Jewish World Review June 5, 2000/ 2 Sivan, 5760
Rest in Peace
http://www.jewishworldreview.com -- PEACEKEEPING: the idea, often taken seriously, that the presence of soldiers wearing blue hats and under orders not to shoot will bring peace to wars of unusual ferocity; a specialty of the United Nations; a favorite of the United States. b. 1957, Sinai Peninsula; d. 2000, Sierra Leone.
Peacekeeping was invented in the 1950s by Lester Pearson, then Canada's foreign minister. It was a nice, theoretically interesting idea at the time: that the United Nations, acting on behalf of the world community, could, by interposing itself between belligerents, create cordons of peace for the separation and, ultimately, the pacification of the various warring parties.
The idea's first test came in the Sinai Peninsula. It failed.
In 1957, Israel withdrew from the Sinai in return for promises that the Sinai would be demilitarized and its neighboring straits kept open to Israeli shipping. The United Nations put in the United Nations Emergency Force to guarantee those promises and keep the peace.
Ten years later, in May 1967, President Gamal Nasser of Egypt decided it was time to throw the Jews into the sea. On a gambit, he ordered the U.N. troops out of the Sinai. The U.N. secretary general complied immediately. (What was this lightly armed foreign presence to do? Resist?) Within hours, the buffer was gone. Within days, Egypt and Israel were at war.
Thirty-three years after this first demonstration of the flimsiness and almost fictional quality of "peacekeeping," the United Nations was still at it, this time in Sierra Leone. Mercifully, however, Sierra Leone may finally mark the end of the idea, an idea whose nobility is matched by its emptiness.
When hundreds of helpless U.N. peacekeepers were captured and taken hostage by Sierra Leone's ragtag rebels, people finally began to wonder: Under what idiot theory were these underarmed, undertrained troops sent there in the first place? Who imagined that these pretend soldiers from such places as Kenya (where the government keeps the best troops home to protect the kleptocrats from the masses) would actually be able to stop a civil war in which the rebels specialize in cutting off the limbs of civilians?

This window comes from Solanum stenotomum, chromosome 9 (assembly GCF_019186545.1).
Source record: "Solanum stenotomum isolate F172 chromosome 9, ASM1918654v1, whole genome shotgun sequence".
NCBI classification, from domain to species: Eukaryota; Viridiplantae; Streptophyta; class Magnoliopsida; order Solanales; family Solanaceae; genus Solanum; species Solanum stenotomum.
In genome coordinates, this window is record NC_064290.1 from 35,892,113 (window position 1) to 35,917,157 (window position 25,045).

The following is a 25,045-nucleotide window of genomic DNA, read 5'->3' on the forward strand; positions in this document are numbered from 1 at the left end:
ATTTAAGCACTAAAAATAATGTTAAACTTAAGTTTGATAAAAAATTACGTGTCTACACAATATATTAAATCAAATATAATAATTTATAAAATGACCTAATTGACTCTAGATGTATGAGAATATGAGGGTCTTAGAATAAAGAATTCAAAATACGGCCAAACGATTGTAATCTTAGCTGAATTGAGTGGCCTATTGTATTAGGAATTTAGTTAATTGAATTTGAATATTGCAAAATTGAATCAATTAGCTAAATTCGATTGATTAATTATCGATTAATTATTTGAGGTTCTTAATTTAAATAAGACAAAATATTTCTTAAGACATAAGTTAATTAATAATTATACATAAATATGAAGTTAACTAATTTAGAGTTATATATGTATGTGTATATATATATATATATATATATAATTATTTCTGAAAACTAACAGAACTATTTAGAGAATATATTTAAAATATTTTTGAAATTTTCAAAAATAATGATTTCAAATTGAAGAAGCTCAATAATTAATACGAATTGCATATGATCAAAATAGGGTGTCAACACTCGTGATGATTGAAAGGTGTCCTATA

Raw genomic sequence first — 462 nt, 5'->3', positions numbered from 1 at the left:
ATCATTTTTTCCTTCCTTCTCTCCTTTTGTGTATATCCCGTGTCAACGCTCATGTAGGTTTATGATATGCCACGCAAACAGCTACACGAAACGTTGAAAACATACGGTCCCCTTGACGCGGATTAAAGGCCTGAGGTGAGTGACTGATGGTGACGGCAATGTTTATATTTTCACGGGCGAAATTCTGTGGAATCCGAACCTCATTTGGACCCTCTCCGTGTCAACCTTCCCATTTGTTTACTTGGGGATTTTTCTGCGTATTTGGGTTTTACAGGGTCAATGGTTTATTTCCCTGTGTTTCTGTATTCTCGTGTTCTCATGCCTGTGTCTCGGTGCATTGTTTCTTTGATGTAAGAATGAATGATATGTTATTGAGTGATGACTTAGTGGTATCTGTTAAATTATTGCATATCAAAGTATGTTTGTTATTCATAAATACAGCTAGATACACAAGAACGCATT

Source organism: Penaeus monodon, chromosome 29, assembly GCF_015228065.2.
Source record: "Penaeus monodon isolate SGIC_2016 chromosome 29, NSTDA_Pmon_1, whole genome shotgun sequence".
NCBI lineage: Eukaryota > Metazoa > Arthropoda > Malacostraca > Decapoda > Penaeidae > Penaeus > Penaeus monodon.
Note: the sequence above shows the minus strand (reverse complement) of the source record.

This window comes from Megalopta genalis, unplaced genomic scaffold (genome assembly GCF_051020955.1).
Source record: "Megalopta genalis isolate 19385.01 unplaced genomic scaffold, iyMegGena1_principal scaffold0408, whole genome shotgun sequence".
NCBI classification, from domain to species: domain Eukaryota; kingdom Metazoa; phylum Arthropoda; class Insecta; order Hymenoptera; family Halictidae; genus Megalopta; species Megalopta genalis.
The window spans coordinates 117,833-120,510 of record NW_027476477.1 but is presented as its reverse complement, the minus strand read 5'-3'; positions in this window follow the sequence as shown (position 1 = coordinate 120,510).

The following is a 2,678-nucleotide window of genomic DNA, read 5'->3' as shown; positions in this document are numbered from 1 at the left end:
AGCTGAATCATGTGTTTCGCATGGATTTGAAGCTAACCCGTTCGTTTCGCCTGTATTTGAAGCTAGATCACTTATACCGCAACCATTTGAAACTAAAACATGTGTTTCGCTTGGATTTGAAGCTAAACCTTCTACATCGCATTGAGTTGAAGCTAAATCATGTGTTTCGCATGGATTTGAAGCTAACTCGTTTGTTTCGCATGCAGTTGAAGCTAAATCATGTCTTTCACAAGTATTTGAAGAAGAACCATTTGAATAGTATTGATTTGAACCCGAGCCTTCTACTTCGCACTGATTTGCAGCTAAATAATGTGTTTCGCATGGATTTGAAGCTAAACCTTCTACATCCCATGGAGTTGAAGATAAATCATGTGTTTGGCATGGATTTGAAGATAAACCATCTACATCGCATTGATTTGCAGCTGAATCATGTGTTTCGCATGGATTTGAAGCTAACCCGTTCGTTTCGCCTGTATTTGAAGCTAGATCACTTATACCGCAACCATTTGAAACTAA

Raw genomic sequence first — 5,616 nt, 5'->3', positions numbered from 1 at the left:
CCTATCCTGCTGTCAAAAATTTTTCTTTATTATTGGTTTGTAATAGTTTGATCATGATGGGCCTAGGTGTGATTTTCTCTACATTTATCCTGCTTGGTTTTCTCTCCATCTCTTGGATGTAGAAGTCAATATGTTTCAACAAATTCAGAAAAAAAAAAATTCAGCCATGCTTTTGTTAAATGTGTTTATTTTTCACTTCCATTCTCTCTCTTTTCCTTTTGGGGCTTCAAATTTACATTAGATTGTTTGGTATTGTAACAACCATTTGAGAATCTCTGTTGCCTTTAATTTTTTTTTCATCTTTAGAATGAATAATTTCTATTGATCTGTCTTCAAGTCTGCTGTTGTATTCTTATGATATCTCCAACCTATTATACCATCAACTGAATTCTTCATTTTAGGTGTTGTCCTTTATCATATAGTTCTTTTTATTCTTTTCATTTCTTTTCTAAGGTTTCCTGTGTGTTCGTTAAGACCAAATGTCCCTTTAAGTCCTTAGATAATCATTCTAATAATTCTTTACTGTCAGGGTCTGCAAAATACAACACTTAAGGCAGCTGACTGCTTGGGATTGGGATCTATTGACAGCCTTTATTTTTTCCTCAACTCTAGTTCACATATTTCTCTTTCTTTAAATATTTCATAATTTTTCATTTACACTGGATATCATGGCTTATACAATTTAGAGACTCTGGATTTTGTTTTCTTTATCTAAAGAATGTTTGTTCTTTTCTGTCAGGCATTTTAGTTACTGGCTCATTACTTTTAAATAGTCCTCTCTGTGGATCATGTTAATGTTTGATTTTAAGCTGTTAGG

In the name of peacekeeping, the United States had brokered a formal cease-fire that freed the rebel commander and gave him control of the country's mines--the perfect fuel for a warlord in a place where diamonds are practically the only source of wealth. He was supposed to be restrained by his signature on a piece of paper and a Potemkin U.N. police force. He proceeded to go on a rampage and utterly humiliate the blue-helmeted peacekeepers. Surprise!
We will continue to be surprised until we face the fact that there are three kinds of armed intervention--peacekeeping, policing and occupation--and peacekeeping is the worst.
Policing is slightly better because the troops, generally not U.N. but real contingents of real national armies, are allowed to arrest and shoot bad guys. This is certainly an improvement--in Sierra Leone, the peacekeepers were under ridiculous orders to shoot only in self-defense. But even policing is not serious enough when the warlords are determined. We learned that to our chagrin in Somalia, when we went after the notorious Mohammed Farah Aideed, and lost 18 American soldiers in the attempt.
The only serious way to intervene is to occupy. Take over a country, reorder the society, establish new institutions and create the basis for leaving one day. We did that in Germany and Japan after World War II and it worked. But it required total commitment, a huge investment and much patience.
Where we are not prepared for such a commitment, we should not be venturing in with half-measures, like the kind of middle-of-the-road policing we are engaged in now in the Balkans.
In Kosovo, we are certainly not paper tigers. But we are not remaking Kosovo, simply because Kosovo is of too little importance to us to warrant the resources and risks that would necessitate. But that means that as soon as we leave, things blow up again. And that means that we are not leaving. We are stuck.
Congressional critics are nonetheless wrong to demand an exit day from Kosovo. That is an open invitation to bad guys to gird their loins and gather their weapons for the resumption of fighting on the day we leave--and for harassing us as the deadline approaches. (See, for example, Hezbollah's harassment of the Israelis as they were leaving Lebanon on a fixed timetable.)
Nevertheless, the open-ended policing of the Balkans and the farcical show of peacekeeping in Sierra Leone should be a lesson for the future: If you want to intervene, do it seriously. Occupy, or stay
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